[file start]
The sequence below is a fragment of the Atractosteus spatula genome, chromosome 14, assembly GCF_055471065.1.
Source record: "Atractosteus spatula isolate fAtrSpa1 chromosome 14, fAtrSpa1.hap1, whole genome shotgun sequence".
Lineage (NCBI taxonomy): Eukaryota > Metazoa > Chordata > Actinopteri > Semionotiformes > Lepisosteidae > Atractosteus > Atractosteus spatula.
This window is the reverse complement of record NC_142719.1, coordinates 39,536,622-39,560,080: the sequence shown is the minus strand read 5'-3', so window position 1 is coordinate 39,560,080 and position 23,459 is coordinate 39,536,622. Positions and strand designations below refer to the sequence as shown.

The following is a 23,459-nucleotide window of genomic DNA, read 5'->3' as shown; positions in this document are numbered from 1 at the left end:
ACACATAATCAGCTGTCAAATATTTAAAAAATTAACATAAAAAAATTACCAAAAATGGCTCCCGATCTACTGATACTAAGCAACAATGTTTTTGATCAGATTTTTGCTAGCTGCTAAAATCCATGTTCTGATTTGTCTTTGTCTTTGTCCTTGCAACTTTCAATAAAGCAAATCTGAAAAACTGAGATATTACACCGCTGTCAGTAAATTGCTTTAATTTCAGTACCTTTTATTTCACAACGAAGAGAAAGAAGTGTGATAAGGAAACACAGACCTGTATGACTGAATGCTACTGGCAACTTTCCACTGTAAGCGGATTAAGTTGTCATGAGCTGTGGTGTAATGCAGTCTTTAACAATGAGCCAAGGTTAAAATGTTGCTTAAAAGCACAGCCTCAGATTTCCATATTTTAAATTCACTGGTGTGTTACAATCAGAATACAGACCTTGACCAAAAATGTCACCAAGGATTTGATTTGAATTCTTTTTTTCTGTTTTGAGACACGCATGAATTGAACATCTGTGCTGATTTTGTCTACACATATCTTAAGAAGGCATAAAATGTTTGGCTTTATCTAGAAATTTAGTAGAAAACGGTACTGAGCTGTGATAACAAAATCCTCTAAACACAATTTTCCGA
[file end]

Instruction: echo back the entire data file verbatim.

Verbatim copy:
The sequence below is a fragment of the Atractosteus spatula genome, chromosome 14, assembly GCF_055471065.1.
Source record: "Atractosteus spatula isolate fAtrSpa1 chromosome 14, fAtrSpa1.hap1, whole genome shotgun sequence".
Lineage (NCBI taxonomy): Eukaryota > Metazoa > Chordata > Actinopteri > Semionotiformes > Lepisosteidae > Atractosteus > Atractosteus spatula.
This window is the reverse complement of record NC_142719.1, coordinates 39,536,622-39,560,080: the sequence shown is the minus strand read 5'-3', so window position 1 is coordinate 39,560,080 and position 23,459 is coordinate 39,536,622. Positions and strand designations below refer to the sequence as shown.

The following is a 23,459-nucleotide window of genomic DNA, read 5'->3' as shown; positions in this document are numbered from 1 at the left end:
ACACATAATCAGCTGTCAAATATTTAAAAAATTAACATAAAAAAATTACCAAAAATGGCTCCCGATCTACTGATACTAAGCAACAATGTTTTTGATCAGATTTTTGCTAGCTGCTAAAATCCATGTTCTGATTTGTCTTTGTCTTTGTCCTTGCAACTTTCAATAAAGCAAATCTGAAAAACTGAGATATTACACCGCTGTCAGTAAATTGCTTTAATTTCAGTACCTTTTATTTCACAACGAAGAGAAAGAAGTGTGATAAGGAAACACAGACCTGTATGACTGAATGCTACTGGCAACTTTCCACTGTAAGCGGATTAAGTTGTCATGAGCTGTGGTGTAATGCAGTCTTTAACAATGAGCCAAGGTTAAAATGTTGCTTAAAAGCACAGCCTCAGATTTCCATATTTTAAATTCACTGGTGTGTTACAATCAGAATACAGACCTTGACCAAAAATGTCACCAAGGATTTGATTTGAATTCTTTTTTTCTGTTTTGAGACACGCATGAATTGAACATCTGTGCTGATTTTGTCTACACATATCTTAAGAAGGCATAAAATGTTTGGCTTTATCTAGAAATTTAGTAGAAAACGGTACTGAGCTGTGATAACAAAATCCTCTAAACACAATTTTCCGA